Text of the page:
On April 24, 2018, a few days before the European Day of Solidarity between Generations, International IDEA and the European Seniors’ Union (ESU) – one of AGE members – organized a symposium to discuss intergenerational solidarity in relation to sustainable democracy.
An Hermans, president of the European Seniors’ Union, gave an historical perspective on intergenerational solidarity. She reminded of the different major events related to generational solidarity, in particular the announcement of the EU Day of Solidarity between Generations in 2008, a Day that was proposed by AGE Platform and the European Youth Forum, and the 2012 EU Year of Active Ageing and Intergenerational Solidarity.
Marianne Thyssen, European Commissioner for Employment, Social Affairs, Skills and Labour Mobility gave a keynote address. She reminded of the different actions undertook by the Commission, as well as her own proposals, to adapt Europe to the ageing of its population, the changes of the labour market and the digitalisation of society. The “young and old should stand together to reap the rewards of progress”, using the European Pillar of Social Rights as a compass.
AGE: rethinking a more gender & age inclusive society
Anne-Sophie Parent, Secretary General of AGE Platform, reminded that the EU Day on Solidarity between generations was a joint initiative of AGE Platform and the European Youth Forum, officially proclaimed by the Slovenian presidency on the 29th of April 2008. Another success on this topic for the two organisations was the proclamation of the year 2012 as the European Year of Active Ageing and Intergenerational Solidarity.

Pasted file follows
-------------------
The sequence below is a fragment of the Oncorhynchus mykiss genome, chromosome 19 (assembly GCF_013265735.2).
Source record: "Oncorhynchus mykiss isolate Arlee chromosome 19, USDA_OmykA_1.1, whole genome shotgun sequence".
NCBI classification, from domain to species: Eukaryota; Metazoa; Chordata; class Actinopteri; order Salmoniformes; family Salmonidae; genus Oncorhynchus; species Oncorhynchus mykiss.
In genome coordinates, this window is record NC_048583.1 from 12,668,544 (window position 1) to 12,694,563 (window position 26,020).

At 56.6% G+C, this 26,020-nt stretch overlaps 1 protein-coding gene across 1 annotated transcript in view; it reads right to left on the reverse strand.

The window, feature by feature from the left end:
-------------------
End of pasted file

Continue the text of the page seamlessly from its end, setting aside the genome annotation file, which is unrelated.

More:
Anne-Sophie Parent also underlined that the promotion of intergenerational solidarity should be coupled with the fight for gender equality, as “solidarity between generations often has a feminine face”.
It was also stated that we need to accept that older people are still useful for society, and that many of them still want an active part in it. That is why age limitations that forbid people above a certain age to remain in activity even though they wish to need to be fought.
Anne-Sophie Parent concluded by saying that the European Day of Solidarity between Generations is about rethinking a society in which age difference does not matter anymore, and about inclusion of all generations.
Intergenerational solidarity in practice
An interesting initiative, which relies on intercultural and intergenerational dialogue and solidarity, was presented by Julie Bodson and Alex Laminne de Bex : DUO for a Job. Indeed, they link older people, who still wish to participate usefully to society, with young migrants who they will help find a job in Belgium. According the Alec Laminne de Bex, who is a mentor for DUO, both parties reap great benefits from this partnership.
The topic of youth involvement in politics was also raised. Julia Krebs of AEGEE underlined the importance of civic education to get young people interested in politics. She also pointed out that young people nowadays use different channels to inform themselves than the previous generations did, therefore political institutions need to identify those channels and adapt themselves to those know forms of communications. Andrianos Giannou, president of the Youth European People’s Party, observed that young people are not that disinterested in politics, but they do feel less concerned by some issues (security, immigration) that are very present in political debates.
Youth Involvement in politics : the role of education & media diversity
The key message of this conference on intergenerational solidarity and dialogue, as summarized by Andrew Bradley of International IDEA, was: “leave no one behind”.
On the 2018 edition of the European Day of Solidarity between Generations, AGE also joined forces with the European Youth Forum to call for more participation of the younger and older generations in the democratic debate and policymaking and promote age diversity in all areas of society.